Care needs are changing, and so too must the way we deliver care. It’s widely agreed that the future of healthcare is integrated, person-centred and community-focused and that is precisely what has been put forward in The 2000 days project: practical ideas for reforming health and care report. Marie Cahalane speaks with members of Industry Coalition Group (ICG), who authored the report, to hear more on their knowledge and insights on this integrated approach to care
The Five Year Forward View has set the course of healthcare in the UK; however, we have a long way to go and momentum needs to be maintained. The ICG was formed by clinicians and senior leaders in hospitals and primary care services, central bodies, charities and the private sector. Its members have a shared vision – ‘to develop a new approach and start a wider conversation around how we can build an NHS for the 2020s and beyond’. Heather Lawrence OBE, chair of the London Ambulance Service, adds to this a shared realisation. “It’s the realisation that carrying on as we are isn’t affordable or deliverable, that people don’t want to work in the ways that we have historically worked in, that care needs are changing and that we need to deliver for them”.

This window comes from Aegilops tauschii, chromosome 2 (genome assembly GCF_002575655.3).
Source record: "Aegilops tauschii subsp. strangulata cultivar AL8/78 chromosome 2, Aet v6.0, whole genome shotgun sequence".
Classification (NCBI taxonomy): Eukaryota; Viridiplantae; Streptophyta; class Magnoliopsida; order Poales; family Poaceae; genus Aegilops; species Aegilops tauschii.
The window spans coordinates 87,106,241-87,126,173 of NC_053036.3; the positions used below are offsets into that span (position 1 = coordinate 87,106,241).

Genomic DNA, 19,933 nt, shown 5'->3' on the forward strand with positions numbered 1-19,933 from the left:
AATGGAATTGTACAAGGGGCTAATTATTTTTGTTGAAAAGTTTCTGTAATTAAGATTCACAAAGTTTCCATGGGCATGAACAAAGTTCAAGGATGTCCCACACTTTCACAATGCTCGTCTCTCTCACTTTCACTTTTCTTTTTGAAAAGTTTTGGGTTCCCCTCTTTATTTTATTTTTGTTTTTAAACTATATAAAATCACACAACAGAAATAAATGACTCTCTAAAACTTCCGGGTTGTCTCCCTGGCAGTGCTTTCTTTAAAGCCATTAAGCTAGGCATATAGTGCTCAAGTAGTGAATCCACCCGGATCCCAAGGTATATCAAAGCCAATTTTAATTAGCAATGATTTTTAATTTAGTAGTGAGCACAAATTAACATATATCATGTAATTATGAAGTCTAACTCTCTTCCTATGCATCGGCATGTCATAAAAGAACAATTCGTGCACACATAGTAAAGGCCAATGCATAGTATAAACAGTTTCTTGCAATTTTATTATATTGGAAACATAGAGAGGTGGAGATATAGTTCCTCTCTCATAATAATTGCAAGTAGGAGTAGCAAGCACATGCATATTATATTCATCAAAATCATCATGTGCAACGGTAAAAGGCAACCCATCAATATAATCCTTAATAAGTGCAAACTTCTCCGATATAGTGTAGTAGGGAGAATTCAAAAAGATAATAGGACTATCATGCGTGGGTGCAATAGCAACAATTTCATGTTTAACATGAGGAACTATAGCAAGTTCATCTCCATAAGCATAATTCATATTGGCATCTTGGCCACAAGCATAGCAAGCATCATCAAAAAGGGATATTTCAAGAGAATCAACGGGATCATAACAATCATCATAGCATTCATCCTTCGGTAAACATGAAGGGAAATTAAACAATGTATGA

Care for the future
The ICG is a strong voice in the sector calling for a refreshed approach to primary care. The 2000 days project presents a new model for primary care, known as principal care, which suggests services should be co-ordinated as a local response to the health, social and pastoral needs of their communities. It sets out two examples of how this may be realised – care during the first 1,000 days of life and the last 1,000 days. There is, as Professor Sir Jonathon Asbridge, clinical director of Healthcare at Home, notes, a belief in harnessing the whole community to serve the whole community; therefore, the focus must be on principal care organisations.
A principal care service
Principal care focuses on first contact – accessible, continued, comprehensive and co-ordinated care. In this system, the local practice or health centre is at the heart of care, rather than the hospital, and the focus, Professor Asbridge says, is “…on health, not illness. It’s about staying well and being helped to become well again by that principal care team. The other thing, of course, is that it’s patient-centred.”
‘Patient-centred’ is a buzzword in contemporary care and Dr Nav Chana, chair of the National Association of Primary Care (NAPC), says it’s important that we understand the term fully. “For me, patient-centred care is about personalising an individual’s care – trying to learn a patient’s preferences and delivering against those within the confines of available resources. It requires interventions around shared decision-making and understanding people’s perspectives – what their values are, for example; it’s not just telling people what to do.”